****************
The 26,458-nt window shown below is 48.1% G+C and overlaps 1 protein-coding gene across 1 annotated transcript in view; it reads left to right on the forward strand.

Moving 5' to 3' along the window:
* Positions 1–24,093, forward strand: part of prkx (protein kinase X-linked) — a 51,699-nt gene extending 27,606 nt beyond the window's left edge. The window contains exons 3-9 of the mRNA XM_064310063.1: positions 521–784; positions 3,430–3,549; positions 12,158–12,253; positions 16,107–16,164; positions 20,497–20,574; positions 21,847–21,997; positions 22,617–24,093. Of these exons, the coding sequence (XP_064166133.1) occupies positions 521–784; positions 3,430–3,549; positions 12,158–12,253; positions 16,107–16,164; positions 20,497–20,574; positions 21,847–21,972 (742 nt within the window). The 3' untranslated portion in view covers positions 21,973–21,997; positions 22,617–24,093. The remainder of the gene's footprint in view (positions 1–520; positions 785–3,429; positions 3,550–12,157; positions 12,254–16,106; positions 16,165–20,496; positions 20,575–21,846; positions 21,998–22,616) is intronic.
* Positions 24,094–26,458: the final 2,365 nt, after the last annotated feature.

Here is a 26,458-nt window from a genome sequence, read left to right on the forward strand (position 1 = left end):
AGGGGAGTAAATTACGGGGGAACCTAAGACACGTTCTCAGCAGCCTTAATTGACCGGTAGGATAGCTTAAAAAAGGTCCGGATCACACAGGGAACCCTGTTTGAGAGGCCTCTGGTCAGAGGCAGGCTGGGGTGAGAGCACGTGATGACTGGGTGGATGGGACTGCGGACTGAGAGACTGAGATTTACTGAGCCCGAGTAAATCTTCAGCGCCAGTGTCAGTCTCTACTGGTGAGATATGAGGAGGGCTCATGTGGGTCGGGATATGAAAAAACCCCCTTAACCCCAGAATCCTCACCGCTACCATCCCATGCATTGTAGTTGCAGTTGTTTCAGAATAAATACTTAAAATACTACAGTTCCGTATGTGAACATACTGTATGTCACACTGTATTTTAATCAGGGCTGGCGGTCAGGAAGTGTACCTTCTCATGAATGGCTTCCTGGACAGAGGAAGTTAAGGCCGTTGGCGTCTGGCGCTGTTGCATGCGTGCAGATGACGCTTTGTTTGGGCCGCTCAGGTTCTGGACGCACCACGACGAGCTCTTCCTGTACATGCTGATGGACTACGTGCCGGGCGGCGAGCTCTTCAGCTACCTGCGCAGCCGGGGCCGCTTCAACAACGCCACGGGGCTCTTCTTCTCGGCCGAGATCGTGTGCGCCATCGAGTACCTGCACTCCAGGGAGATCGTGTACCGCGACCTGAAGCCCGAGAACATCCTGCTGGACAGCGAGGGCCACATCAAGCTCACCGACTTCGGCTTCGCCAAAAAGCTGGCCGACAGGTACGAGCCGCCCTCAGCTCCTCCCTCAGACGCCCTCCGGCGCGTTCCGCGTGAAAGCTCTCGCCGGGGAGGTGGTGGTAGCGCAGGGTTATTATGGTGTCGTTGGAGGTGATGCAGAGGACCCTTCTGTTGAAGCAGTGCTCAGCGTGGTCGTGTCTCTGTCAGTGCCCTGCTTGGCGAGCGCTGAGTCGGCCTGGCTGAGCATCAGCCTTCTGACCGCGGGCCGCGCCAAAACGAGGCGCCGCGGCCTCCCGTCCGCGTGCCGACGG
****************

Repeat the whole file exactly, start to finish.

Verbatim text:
The 26,458-nt window shown below is 48.1% G+C and overlaps 1 protein-coding gene across 1 annotated transcript in view; it reads left to right on the forward strand.

Moving 5' to 3' along the window:
* Positions 1–24,093, forward strand: part of prkx (protein kinase X-linked) — a 51,699-nt gene extending 27,606 nt beyond the window's left edge. The window contains exons 3-9 of the mRNA XM_064310063.1: positions 521–784; positions 3,430–3,549; positions 12,158–12,253; positions 16,107–16,164; positions 20,497–20,574; positions 21,847–21,997; positions 22,617–24,093. Of these exons, the coding sequence (XP_064166133.1) occupies positions 521–784; positions 3,430–3,549; positions 12,158–12,253; positions 16,107–16,164; positions 20,497–20,574; positions 21,847–21,972 (742 nt within the window). The 3' untranslated portion in view covers positions 21,973–21,997; positions 22,617–24,093. The remainder of the gene's footprint in view (positions 1–520; positions 785–3,429; positions 3,550–12,157; positions 12,254–16,106; positions 16,165–20,496; positions 20,575–21,846; positions 21,998–22,616) is intronic.
* Positions 24,094–26,458: the final 2,365 nt, after the last annotated feature.

Here is a 26,458-nt window from a genome sequence, read left to right on the forward strand (position 1 = left end):
AGGGGAGTAAATTACGGGGGAACCTAAGACACGTTCTCAGCAGCCTTAATTGACCGGTAGGATAGCTTAAAAAAGGTCCGGATCACACAGGGAACCCTGTTTGAGAGGCCTCTGGTCAGAGGCAGGCTGGGGTGAGAGCACGTGATGACTGGGTGGATGGGACTGCGGACTGAGAGACTGAGATTTACTGAGCCCGAGTAAATCTTCAGCGCCAGTGTCAGTCTCTACTGGTGAGATATGAGGAGGGCTCATGTGGGTCGGGATATGAAAAAACCCCCTTAACCCCAGAATCCTCACCGCTACCATCCCATGCATTGTAGTTGCAGTTGTTTCAGAATAAATACTTAAAATACTACAGTTCCGTATGTGAACATACTGTATGTCACACTGTATTTTAATCAGGGCTGGCGGTCAGGAAGTGTACCTTCTCATGAATGGCTTCCTGGACAGAGGAAGTTAAGGCCGTTGGCGTCTGGCGCTGTTGCATGCGTGCAGATGACGCTTTGTTTGGGCCGCTCAGGTTCTGGACGCACCACGACGAGCTCTTCCTGTACATGCTGATGGACTACGTGCCGGGCGGCGAGCTCTTCAGCTACCTGCGCAGCCGGGGCCGCTTCAACAACGCCACGGGGCTCTTCTTCTCGGCCGAGATCGTGTGCGCCATCGAGTACCTGCACTCCAGGGAGATCGTGTACCGCGACCTGAAGCCCGAGAACATCCTGCTGGACAGCGAGGGCCACATCAAGCTCACCGACTTCGGCTTCGCCAAAAAGCTGGCCGACAGGTACGAGCCGCCCTCAGCTCCTCCCTCAGACGCCCTCCGGCGCGTTCCGCGTGAAAGCTCTCGCCGGGGAGGTGGTGGTAGCGCAGGGTTATTATGGTGTCGTTGGAGGTGATGCAGAGGACCCTTCTGTTGAAGCAGTGCTCAGCGTGGTCGTGTCTCTGTCAGTGCCCTGCTTGGCGAGCGCTGAGTCGGCCTGGCTGAGCATCAGCCTTCTGACCGCGGGCCGCGCCAAAACGAGGCGCCGCGGCCTCCCGTCCGCGTGCCGACGG